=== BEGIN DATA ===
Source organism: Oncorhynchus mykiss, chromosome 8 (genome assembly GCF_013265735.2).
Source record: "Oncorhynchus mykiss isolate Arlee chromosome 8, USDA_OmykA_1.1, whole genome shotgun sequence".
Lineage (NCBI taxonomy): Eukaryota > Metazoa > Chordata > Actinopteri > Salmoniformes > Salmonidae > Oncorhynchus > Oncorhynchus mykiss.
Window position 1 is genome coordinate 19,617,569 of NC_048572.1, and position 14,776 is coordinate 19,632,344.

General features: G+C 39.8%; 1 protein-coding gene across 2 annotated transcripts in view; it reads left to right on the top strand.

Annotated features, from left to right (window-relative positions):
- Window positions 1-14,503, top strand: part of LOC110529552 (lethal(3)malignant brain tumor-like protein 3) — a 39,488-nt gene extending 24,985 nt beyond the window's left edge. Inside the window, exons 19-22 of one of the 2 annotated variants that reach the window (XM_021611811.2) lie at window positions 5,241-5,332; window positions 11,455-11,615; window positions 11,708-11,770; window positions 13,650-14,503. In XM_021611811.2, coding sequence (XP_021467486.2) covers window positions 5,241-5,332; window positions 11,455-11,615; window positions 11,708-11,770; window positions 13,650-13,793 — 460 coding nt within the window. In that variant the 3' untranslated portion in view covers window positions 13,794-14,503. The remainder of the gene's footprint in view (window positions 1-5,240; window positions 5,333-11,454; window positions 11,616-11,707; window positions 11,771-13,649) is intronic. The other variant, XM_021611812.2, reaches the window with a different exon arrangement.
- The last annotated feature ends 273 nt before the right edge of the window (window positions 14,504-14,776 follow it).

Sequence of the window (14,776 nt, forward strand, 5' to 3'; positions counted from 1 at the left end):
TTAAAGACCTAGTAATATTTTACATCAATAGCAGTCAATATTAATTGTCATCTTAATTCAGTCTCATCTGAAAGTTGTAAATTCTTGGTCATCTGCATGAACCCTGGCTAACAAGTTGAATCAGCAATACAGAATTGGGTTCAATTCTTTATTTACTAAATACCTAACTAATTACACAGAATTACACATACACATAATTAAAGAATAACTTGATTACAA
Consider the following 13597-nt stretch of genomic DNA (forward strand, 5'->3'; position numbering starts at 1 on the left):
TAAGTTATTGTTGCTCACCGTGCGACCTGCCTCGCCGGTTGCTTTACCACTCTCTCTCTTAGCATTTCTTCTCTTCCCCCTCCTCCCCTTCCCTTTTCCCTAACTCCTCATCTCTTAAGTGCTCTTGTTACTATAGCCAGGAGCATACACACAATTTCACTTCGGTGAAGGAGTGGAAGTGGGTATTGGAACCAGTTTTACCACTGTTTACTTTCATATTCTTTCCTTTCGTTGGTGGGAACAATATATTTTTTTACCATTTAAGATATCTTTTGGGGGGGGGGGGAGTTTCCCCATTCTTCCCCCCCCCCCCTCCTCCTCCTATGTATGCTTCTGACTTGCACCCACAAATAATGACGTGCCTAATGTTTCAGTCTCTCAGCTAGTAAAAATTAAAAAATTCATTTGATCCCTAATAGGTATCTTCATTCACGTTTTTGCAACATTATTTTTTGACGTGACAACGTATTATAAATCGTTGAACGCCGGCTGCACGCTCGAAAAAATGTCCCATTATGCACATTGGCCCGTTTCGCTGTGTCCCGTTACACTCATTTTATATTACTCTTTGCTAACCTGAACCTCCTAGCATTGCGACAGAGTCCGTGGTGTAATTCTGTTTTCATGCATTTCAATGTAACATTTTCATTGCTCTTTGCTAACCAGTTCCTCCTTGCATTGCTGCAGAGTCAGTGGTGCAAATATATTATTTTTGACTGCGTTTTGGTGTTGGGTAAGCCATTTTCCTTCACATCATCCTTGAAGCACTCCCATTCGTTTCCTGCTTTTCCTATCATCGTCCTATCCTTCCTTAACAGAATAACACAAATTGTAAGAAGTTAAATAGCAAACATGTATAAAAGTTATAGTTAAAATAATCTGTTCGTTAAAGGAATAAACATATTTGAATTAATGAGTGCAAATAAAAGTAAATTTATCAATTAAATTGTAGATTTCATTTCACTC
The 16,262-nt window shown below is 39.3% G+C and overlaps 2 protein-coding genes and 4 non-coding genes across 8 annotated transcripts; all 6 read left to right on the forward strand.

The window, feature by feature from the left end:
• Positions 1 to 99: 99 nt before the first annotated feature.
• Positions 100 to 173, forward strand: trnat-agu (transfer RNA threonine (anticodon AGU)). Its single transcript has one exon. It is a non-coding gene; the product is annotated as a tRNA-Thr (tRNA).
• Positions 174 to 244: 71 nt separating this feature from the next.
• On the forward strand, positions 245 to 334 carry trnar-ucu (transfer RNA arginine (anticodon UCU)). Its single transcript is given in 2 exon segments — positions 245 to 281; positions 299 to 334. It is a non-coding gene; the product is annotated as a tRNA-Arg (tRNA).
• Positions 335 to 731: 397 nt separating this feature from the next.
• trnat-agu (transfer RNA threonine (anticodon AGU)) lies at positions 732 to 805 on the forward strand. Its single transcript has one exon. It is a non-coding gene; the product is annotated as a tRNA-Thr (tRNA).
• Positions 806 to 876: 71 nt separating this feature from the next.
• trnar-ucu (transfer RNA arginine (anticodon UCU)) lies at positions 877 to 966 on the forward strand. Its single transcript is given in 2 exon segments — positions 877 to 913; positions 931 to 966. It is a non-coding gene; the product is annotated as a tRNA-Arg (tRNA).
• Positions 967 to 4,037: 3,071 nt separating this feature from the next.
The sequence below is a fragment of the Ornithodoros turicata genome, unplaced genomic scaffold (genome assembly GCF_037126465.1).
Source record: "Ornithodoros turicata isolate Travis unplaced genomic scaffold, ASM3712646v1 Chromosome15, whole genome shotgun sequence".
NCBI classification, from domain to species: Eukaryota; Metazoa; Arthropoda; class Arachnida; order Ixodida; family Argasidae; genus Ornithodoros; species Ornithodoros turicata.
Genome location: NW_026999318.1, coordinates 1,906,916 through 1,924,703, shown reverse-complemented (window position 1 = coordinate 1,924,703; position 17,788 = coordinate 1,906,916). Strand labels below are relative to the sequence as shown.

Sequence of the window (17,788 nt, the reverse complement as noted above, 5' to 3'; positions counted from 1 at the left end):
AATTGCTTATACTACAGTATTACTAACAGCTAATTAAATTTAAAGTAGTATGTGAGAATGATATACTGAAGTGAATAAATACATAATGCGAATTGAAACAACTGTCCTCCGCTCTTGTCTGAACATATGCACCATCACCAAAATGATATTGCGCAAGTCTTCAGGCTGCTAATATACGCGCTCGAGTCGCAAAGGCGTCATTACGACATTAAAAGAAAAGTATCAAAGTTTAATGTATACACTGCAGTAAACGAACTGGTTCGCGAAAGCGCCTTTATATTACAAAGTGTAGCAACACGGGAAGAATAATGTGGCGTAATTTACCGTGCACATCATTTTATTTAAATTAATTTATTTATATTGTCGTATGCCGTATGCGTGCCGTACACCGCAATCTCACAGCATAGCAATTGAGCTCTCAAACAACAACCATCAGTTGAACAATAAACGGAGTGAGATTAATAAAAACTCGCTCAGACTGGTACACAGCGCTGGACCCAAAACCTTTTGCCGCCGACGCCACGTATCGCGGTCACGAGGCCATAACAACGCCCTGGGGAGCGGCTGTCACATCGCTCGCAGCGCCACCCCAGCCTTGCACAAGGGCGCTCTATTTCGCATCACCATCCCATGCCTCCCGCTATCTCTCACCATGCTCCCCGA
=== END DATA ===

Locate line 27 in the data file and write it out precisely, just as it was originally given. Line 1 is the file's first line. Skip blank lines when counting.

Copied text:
Genome location: NW_026999318.1, coordinates 1,906,916 through 1,924,703, shown reverse-complemented (window position 1 = coordinate 1,924,703; position 17,788 = coordinate 1,906,916). Strand labels below are relative to the sequence as shown.